$500 Spending Challenge

Photo of several dozen children's books on a tabletop along with a jester's hat.

No, this isn’t a contest. My wife gave me a $500 spending limit on buying children’s products from the used market this year… starting last week.

[For context, read A Beginner’s Guide to Scoring Cool Kids’ Stuff in the Used Market]

Do I really spend that much? I didn’t think so, but that photo represents $23.  I decided to keep a running tally of my decadent purchases, partly to brag here and partly to get a grip on my spending if it is indeed this wild. Shown in the photo is my haul from the past weekend.

The rundown:

8 Clifford picture books. These were over-priced at 50 cents each, but they will double our collection to 16 titles. My daughter is fearful of dogs, but loves Clifford.

1 Winnie the Pooh Christmas story collection. Pooh is one of about five merchandised characters I’ve allowed into our home in book form. The books become a sort of magnet for my daughter, encouraging her reading. 25 cents each.

1 ‘The Littles’ book. This is the series I’m reading to her at bedtime currently, so every new Littles find is a treasure. We have 12 in the series. 25 cents.

4 Magic School Bus chapter books (encouraging an interest in science) 25 cents each.

1 Busytown Race Day picture book. I overcompensate for a Richard Scarry-deprived childhood. I only had one Scarry book as a child. My daughter has thirty-seven. It was 25 cents.

1 Cat training book, purchased to passive-aggressively suggest to my wife that, after our two cats die of old age, we should get some kittens instead of a smelly, yucky dog that can’t even wash itself. 25 cents.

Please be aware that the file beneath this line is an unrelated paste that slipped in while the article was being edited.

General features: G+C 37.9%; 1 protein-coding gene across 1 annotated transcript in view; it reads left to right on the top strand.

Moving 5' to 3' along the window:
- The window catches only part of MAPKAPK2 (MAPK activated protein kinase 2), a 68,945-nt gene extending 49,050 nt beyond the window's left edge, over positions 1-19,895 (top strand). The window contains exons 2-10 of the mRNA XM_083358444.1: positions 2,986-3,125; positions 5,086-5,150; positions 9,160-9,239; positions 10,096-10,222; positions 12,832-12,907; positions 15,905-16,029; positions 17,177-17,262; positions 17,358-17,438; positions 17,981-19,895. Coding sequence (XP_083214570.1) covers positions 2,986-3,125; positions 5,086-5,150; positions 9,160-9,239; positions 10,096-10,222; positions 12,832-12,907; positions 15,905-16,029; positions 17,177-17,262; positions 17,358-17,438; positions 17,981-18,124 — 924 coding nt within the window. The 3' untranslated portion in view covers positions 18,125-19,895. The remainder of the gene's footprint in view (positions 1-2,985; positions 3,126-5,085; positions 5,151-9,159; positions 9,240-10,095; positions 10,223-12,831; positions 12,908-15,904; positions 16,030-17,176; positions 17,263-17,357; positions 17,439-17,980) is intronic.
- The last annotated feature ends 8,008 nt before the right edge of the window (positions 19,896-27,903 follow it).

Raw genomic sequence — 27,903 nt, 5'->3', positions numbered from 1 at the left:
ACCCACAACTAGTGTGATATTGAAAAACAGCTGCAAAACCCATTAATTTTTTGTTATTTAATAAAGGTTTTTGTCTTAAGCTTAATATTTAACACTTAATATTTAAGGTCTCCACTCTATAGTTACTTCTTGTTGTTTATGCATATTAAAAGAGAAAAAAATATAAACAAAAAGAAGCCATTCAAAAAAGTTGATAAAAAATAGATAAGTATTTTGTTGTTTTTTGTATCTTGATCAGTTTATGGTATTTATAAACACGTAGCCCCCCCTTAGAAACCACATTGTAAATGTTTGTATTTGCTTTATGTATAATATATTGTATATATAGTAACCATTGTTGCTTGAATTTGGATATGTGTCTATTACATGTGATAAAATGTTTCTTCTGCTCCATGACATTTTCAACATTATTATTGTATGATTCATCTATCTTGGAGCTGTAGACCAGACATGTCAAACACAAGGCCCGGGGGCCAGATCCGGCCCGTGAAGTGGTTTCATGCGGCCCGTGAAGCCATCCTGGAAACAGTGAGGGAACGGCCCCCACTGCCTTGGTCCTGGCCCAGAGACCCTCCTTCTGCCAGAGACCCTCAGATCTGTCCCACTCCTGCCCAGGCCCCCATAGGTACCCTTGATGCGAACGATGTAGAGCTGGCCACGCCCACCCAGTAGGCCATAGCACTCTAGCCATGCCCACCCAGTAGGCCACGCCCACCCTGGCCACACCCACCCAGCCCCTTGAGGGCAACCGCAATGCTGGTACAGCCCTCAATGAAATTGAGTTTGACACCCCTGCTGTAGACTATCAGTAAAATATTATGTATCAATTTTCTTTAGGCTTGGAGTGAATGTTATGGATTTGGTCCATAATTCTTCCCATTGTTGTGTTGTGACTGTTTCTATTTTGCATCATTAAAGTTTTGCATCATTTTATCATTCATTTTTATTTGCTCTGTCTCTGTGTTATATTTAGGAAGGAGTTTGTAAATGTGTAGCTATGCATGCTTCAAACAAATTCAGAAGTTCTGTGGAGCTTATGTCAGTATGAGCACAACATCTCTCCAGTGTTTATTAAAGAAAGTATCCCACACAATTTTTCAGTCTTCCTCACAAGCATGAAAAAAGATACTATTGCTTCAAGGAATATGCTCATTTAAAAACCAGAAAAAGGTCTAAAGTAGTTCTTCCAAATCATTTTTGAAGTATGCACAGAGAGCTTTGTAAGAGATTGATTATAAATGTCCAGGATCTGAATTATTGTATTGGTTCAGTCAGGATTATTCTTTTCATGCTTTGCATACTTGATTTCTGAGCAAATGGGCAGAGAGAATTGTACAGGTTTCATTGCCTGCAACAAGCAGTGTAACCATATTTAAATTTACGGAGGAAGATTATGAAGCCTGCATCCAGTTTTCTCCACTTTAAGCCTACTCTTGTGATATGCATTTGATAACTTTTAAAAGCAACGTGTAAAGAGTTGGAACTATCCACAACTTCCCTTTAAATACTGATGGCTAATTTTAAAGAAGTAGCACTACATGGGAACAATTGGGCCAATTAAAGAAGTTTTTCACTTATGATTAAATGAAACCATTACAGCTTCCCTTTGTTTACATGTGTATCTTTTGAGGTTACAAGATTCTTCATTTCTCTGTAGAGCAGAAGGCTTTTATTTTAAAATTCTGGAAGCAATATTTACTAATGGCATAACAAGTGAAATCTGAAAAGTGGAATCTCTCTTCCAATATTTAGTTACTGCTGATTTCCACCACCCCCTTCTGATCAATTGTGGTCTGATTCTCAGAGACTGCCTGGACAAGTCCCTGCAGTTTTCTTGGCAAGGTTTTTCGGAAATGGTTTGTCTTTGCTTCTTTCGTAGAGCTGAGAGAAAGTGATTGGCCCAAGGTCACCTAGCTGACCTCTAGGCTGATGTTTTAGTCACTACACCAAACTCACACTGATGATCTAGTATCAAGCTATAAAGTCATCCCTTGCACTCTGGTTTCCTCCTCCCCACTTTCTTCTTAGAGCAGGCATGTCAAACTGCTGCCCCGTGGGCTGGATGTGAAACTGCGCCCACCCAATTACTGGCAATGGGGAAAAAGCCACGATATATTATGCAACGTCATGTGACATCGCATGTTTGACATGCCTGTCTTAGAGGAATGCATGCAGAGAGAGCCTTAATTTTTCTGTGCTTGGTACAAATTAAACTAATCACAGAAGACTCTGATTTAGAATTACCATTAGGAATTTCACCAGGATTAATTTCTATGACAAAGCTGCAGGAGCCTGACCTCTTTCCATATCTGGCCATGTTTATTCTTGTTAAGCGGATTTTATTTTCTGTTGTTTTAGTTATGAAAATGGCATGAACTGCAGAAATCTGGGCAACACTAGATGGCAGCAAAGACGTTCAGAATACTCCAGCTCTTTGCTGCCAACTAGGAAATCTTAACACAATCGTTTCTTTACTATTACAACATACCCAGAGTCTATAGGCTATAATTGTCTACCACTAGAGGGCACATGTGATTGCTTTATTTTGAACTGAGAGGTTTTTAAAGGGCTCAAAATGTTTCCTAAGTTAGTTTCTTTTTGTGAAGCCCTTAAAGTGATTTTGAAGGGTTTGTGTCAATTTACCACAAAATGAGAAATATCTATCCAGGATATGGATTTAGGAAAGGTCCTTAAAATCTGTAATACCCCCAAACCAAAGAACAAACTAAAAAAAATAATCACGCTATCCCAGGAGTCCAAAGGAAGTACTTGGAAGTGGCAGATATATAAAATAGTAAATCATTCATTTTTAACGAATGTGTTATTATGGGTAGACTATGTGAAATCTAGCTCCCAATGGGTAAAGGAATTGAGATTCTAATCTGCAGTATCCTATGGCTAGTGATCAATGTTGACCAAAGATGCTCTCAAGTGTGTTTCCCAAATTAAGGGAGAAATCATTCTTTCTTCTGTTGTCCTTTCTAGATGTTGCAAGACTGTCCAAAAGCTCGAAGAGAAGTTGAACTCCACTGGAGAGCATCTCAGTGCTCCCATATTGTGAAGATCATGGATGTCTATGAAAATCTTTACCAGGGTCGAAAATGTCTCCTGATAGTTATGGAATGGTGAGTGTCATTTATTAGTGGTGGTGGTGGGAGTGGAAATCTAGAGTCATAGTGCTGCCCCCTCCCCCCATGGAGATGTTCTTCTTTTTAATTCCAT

1 jester hat. It has a dead button battery sewn inside that we will surgically remove before giving it a good wash. 50 cents.

30 miscellaneous mostly chapter books, purchased for our elementary school at 25 cents each for a future ‘book exchange’ where kids bring in their (often decrepit and/or age-inappropriate books) and take home a nice nearly new book. This cost doesn’t count toward the $500 tally.

Most of the chapter books came from a thrift store I visit every other week on a particular day when a particular person is working the front desk who lets me go into the storage room to pour through boxes of books that haven’t been put on the sales floor yet.

Most of the books have experienced only one owner. All are in good condition and a few are, sadly, in perfection condition. I could give the perfect ones as birthday presents and no one would tell the difference.

Total cost: $8 (plus $15 in school purchases)

Not shown: 1 Macmillan Dictionary for Children. It’s an 880 page book purchased for 50 cents for an over-achieving first grader who can’t wait until our local Rotary club gives him a free copy in third grade.

Oh, before you go off on me, I’ll give you a disclaimer.

Yes, libraries are wonderful, but a personal library is even more wonderful if you can swing it. My kindergartner is reading well above grade level, with one test pegging her at the fourth grade level. It’s wonderful to have this resource at our disposal, and doubly wonderful for Dad because months pass before I have to read the same book again.

Reading is a major gateway to knowledge acquisition, so I’m quite happy to invest in her love for books.


One Response to “$500 Spending Challenge”

  1. Penguinmommy says:

    I feel a little better… my two month old has close to a hundred board books all but two of which were obtained from various used sources.

    March 29th, 2010 at 5:25 pm